Infection with Shiga toxin-producing Escherichia coli (STEC) may cause hemorrhagic
colitis, hemolytic uremic syndrome (HUS) and encephalopathy. The mortality rate derived from
HUS adds up to 5% of the cases, and up to 40% when the central nervous system (CNS) is involved.
In addition to the well-known deleterious effect of Stx, the gram-negative STEC releases
lipopolysaccharides (LPS) and may induce a variety of inflammatory responses when released in
the gut. Common clinical signs of severe CNS injury include sensorimotor, cognitive, emotional
and/or autonomic alterations. In the last few years, a number of drugs have been experimentally
employed to establish the pathogenesis of, prevent or treat CNS injury by STEC. The strategies in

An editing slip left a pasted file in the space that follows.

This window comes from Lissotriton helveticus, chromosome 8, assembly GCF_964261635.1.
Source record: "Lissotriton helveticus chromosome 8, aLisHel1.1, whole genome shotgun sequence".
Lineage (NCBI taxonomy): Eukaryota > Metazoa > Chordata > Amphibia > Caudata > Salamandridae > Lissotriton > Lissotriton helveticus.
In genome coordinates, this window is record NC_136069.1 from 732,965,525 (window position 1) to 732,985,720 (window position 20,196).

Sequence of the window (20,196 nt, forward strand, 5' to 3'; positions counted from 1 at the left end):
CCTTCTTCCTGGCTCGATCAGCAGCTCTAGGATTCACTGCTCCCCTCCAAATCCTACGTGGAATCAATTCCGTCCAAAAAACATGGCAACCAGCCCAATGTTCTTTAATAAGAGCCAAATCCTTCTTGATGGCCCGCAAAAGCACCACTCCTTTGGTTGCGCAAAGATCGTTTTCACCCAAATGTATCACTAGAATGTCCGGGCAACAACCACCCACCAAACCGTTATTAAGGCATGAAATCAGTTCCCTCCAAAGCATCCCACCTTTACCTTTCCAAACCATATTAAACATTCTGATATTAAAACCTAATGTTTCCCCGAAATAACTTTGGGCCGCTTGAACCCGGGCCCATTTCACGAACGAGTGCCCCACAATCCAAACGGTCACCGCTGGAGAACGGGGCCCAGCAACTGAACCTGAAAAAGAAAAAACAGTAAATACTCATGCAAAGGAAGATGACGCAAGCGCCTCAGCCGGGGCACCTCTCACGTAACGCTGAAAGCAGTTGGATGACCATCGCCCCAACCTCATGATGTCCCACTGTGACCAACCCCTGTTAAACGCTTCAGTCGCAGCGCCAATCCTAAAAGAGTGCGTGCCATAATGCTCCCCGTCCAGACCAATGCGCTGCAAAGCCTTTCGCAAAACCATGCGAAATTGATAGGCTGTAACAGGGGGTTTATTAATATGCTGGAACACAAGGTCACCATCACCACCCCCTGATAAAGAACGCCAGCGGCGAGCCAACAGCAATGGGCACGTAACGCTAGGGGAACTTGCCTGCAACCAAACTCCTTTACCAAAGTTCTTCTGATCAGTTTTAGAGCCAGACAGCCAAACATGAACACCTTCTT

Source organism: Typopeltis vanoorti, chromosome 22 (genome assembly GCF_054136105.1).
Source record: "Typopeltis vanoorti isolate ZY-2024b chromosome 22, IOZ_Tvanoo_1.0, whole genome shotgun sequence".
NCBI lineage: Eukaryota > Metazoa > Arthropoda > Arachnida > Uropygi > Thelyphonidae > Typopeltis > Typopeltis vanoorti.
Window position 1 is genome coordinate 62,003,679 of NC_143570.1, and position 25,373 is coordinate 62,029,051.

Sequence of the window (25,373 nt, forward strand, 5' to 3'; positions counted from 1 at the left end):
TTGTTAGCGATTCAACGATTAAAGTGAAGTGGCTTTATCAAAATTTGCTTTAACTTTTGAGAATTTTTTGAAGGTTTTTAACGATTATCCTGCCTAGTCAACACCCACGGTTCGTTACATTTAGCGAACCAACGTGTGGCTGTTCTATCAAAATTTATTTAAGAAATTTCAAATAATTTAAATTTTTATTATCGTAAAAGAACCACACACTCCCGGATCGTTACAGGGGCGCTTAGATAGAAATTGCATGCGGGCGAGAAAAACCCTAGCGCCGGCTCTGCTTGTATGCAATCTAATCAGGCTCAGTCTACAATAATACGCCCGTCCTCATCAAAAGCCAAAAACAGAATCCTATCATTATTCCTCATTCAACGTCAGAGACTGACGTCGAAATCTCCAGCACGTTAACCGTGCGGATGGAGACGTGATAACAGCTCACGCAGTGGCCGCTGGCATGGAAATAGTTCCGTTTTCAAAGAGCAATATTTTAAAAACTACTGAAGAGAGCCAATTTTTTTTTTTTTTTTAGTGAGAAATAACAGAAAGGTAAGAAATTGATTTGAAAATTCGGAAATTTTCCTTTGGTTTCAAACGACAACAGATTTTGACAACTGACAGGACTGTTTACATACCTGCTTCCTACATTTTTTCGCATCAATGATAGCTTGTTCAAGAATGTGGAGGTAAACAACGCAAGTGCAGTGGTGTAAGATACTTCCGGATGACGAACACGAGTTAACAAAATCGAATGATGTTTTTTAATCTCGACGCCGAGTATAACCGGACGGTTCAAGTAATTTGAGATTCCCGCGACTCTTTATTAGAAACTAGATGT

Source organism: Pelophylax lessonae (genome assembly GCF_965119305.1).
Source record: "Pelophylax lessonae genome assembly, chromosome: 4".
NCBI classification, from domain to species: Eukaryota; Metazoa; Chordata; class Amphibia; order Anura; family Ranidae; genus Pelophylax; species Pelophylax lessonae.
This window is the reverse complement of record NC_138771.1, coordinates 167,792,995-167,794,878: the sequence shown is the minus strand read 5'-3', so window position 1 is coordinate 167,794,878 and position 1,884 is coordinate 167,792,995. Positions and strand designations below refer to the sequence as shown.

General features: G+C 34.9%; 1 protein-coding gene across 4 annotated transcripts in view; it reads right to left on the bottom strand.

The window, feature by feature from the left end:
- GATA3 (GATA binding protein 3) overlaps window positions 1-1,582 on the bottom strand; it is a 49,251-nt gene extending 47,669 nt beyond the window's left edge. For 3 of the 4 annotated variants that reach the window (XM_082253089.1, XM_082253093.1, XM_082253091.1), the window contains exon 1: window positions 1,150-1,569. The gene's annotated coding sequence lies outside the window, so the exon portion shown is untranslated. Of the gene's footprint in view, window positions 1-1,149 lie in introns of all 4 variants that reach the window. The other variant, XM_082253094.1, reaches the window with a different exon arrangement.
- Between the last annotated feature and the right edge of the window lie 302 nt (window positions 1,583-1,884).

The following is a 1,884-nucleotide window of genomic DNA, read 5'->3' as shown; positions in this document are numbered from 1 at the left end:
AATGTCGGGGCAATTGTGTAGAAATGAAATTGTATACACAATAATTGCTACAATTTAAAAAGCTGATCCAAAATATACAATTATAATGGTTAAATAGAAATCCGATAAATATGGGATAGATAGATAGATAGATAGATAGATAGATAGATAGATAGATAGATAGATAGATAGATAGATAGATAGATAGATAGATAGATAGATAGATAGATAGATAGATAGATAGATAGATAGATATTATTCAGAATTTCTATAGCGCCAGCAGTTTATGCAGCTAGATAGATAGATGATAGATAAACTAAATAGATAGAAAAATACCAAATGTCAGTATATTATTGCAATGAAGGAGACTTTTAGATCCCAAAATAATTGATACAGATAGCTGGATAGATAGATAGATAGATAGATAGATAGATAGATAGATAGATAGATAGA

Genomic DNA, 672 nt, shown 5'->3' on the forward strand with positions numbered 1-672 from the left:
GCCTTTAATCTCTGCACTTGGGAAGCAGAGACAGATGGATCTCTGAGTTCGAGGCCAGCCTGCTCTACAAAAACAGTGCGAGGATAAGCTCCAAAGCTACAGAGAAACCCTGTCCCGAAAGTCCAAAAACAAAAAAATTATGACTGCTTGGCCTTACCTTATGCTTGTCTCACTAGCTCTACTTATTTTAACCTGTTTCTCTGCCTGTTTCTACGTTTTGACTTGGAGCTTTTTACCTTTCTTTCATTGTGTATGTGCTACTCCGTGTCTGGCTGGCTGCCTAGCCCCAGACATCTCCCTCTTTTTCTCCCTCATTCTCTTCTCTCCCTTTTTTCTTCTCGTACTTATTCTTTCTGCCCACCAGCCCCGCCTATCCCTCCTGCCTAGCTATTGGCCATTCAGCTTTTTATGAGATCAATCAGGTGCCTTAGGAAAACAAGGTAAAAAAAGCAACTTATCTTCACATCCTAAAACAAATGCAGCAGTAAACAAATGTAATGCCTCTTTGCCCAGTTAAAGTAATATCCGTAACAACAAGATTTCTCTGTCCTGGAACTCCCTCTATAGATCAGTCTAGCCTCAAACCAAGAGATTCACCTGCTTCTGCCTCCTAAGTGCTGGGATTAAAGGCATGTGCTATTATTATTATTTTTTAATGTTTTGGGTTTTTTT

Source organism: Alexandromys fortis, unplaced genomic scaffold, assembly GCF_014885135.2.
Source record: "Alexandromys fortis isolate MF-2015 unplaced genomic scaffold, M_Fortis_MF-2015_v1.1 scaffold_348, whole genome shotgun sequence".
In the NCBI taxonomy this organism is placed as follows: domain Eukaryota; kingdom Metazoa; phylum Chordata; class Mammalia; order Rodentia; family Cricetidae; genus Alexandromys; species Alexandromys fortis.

these approaches focus on: 1) inhibition of Stx production and release by STEC, 2) inhibition of Stx
bloodstream transport, 3) inhibition of Stx entry into the CNS parenchyma, 4) blockade of deleterious
Stx action in neural cells, and 5) inhibition of immune system activation and CNS inflammation.
Fast diagnosis of STEC infection, as well as the establishment of early CNS biomarkers of
damage, may be determinants of adequate neuropharmacological treatment in time.
Keywords: Neurodegeneration, neuroprotection, neuropharmacology, reactive astrocytes, microvasculature, oligodendrocytes,
microglial cells, Shiga toxin 2, images, brain, cerebellum, transmission electron microscopy, fluorescence microscopy,
lipopolysaccharides, inflammation, Hemolytic Uremic Syndrome.
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